U.S. arrogant, stupid in Iraq: American diplomat
A senior U.S. diplomat has criticized his country'srole inIraq as PresidentGeorge W. Bush said the United States is still expecting to win the war, but is changing its tactics.
"We tried to do our best but I think there is much room for criticism because, undoubtedly, there was arrogance and there was stupidity from the United States in Iraq,"Alberto Fernandez, an Arabic-speaking diplomat in the State Department's bureau of Near Eastern affairs, saidon Al-Jazeera television on Saturday.
An administration official wondered whether the translation was accurate, the Associated Press reported. The unidentified official said Fernandez was not repeating the administration position.
Earlier Saturday, Bush met with Pentagon generals to discuss the situation in Iraq, which is perceived to be getting worse — three marines andat least 18 civilians were killed Saturday — and has become an issue in the U.S. midterm elections, set for Nov. 7.
Bush said the U.S. goal is victory in Iraq, but "what is changing are the tactics we use to achieve that goal." No details were available, but a U.S. general admitted recently that a campaign to end the violence in Baghdad by putting extra U.S. and Iraqi soldiers in the capital had failed.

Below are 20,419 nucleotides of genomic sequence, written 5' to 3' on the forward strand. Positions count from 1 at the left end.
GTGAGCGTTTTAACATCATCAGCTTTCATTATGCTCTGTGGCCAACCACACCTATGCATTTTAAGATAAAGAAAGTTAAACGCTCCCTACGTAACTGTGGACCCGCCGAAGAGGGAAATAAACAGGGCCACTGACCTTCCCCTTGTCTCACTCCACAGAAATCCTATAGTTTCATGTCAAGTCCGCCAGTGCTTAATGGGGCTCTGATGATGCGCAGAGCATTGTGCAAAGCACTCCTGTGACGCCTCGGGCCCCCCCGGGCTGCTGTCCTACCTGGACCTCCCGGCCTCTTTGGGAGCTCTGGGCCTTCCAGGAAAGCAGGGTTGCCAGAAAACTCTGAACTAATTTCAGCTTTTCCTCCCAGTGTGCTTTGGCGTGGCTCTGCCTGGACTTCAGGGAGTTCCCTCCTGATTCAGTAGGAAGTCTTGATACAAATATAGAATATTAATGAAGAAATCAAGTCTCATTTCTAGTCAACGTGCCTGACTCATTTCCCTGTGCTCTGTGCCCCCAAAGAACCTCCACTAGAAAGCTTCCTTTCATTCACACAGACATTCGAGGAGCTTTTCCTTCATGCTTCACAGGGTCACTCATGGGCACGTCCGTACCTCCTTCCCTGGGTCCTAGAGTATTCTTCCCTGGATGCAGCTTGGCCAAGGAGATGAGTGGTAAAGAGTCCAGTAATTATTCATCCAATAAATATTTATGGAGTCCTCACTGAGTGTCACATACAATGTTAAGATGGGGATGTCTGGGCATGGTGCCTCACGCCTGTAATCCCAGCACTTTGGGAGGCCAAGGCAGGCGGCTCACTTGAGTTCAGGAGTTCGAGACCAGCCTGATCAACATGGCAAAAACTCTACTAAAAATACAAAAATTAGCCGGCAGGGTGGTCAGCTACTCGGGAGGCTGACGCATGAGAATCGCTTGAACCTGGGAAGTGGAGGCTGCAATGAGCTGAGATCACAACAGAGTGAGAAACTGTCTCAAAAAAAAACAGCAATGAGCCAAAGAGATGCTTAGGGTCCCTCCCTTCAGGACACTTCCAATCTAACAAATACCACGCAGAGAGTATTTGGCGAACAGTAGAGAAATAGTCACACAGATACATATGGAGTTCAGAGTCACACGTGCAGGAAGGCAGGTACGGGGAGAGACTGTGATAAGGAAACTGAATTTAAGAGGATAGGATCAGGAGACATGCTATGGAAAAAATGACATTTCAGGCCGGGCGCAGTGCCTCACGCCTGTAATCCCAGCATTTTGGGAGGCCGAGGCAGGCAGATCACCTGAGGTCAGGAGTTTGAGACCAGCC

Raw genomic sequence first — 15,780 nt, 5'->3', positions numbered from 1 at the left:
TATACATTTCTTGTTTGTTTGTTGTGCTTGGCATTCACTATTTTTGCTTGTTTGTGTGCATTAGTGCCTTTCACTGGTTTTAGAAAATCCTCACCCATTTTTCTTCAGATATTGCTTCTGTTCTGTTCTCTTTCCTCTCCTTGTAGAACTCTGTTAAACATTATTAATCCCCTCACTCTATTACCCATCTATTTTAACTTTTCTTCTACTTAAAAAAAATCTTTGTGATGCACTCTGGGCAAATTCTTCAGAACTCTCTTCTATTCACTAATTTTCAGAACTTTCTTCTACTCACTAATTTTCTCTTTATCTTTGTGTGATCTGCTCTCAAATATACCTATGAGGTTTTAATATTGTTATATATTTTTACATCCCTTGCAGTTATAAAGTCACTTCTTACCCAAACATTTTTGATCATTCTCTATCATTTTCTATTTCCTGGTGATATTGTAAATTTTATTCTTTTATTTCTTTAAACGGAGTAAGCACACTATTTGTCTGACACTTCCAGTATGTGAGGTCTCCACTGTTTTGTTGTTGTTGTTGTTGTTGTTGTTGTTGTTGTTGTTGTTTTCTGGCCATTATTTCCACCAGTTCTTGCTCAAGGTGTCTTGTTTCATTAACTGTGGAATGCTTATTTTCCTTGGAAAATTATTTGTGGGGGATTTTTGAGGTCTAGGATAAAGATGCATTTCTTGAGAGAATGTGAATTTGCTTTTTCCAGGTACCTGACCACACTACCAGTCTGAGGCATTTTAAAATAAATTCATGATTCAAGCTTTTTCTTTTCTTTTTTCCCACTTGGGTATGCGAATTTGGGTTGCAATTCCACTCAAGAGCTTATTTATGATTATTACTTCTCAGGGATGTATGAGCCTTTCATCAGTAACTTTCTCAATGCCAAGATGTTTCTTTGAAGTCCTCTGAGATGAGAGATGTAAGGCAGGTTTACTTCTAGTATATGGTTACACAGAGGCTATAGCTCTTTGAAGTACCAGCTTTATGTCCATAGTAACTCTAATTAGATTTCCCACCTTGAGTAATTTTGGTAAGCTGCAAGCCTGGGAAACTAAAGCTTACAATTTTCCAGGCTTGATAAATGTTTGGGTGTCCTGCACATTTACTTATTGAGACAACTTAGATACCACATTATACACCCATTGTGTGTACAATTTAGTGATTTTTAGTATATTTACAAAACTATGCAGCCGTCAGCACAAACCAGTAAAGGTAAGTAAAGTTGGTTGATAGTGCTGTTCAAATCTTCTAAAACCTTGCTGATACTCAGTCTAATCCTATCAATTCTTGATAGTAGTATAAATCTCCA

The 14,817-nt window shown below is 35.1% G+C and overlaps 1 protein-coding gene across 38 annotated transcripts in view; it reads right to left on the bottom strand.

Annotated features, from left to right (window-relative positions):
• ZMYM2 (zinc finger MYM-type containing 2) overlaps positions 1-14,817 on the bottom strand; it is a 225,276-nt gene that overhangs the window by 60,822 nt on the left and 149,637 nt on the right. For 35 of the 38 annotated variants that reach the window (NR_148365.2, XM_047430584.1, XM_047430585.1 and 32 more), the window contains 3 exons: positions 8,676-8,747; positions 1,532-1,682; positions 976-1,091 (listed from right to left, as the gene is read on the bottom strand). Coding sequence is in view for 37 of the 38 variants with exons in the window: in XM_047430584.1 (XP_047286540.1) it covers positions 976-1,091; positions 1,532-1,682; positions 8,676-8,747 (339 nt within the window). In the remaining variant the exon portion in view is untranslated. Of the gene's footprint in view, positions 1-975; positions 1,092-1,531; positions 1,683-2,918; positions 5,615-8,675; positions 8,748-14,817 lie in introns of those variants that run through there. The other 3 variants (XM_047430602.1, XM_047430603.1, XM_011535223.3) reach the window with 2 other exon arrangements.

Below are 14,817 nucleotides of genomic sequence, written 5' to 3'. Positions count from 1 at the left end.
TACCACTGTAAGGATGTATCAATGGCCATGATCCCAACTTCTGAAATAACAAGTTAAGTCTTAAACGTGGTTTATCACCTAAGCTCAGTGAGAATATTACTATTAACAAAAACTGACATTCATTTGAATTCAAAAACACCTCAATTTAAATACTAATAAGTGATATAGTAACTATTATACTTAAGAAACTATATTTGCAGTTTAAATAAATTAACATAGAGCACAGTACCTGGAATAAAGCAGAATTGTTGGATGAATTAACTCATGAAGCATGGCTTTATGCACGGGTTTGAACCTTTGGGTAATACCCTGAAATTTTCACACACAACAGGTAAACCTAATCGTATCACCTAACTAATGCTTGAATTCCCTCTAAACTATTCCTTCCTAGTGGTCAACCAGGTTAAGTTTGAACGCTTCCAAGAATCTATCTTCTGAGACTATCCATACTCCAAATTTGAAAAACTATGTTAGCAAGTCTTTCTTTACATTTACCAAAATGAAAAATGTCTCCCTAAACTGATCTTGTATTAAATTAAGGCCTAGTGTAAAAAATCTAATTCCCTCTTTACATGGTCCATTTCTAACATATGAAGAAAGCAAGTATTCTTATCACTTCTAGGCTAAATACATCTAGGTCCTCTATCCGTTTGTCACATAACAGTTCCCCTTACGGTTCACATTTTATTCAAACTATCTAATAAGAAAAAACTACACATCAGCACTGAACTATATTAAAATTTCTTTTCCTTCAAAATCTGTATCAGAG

U.S. open to talks
Fernandez also said that the solution in Iraq requires national reconciliation, and the U.S. is ready to talk with any group except al-Qaeda in Iraq. That suggests that the the U.S. will talk with the Sunni and Shia factions that have reduced the country to a state akin to civil war.
He said thesectarian fighting, and the insurgency — which involves both al-Qaeda and the Baath Party, which ran Iraq under deposed dictator Saddam Hussein — was not just the fault of the U.S.
"We are witnessing failure in Iraq and that's not the failure of the United States alone. But it is a disaster for the region."
Iraqi insurgents are marching openly in some cities, and a man claiming to speak for the outlawed Baath party said Saturday that the U.S. was seeking a "face-saving" way out of the country.
The deaths of three marines Saturday raised U.S. casualties to 78 so far in October, making it the worst month this year.
As the death toll mounts and Bush's strategy appears to be in trouble, opposition Democrats have been increasing their attacks on the government's handling of the war.
Diane Farrell, aDemocratic candidate for Congress inConnecticut, Saturday said Bush should fire Defence Secretary Donald Rumsfeld, andthe government should set up defined terms for the departure of U.S. soldiers.
"We need a new direction in Iraq," she said in the Democrats'weekly national radio address.
While U.S. deaths are a political issue in the United States,the daily toll of Iraqi civilians is an indicationof theproblems with the U.S. approach.
A bomb blast and a subsequent mortar attack killed at least 18 people and wounded 52 in an outdoor market in thecity of Mahmoudiyah near Baghdad on Saturday.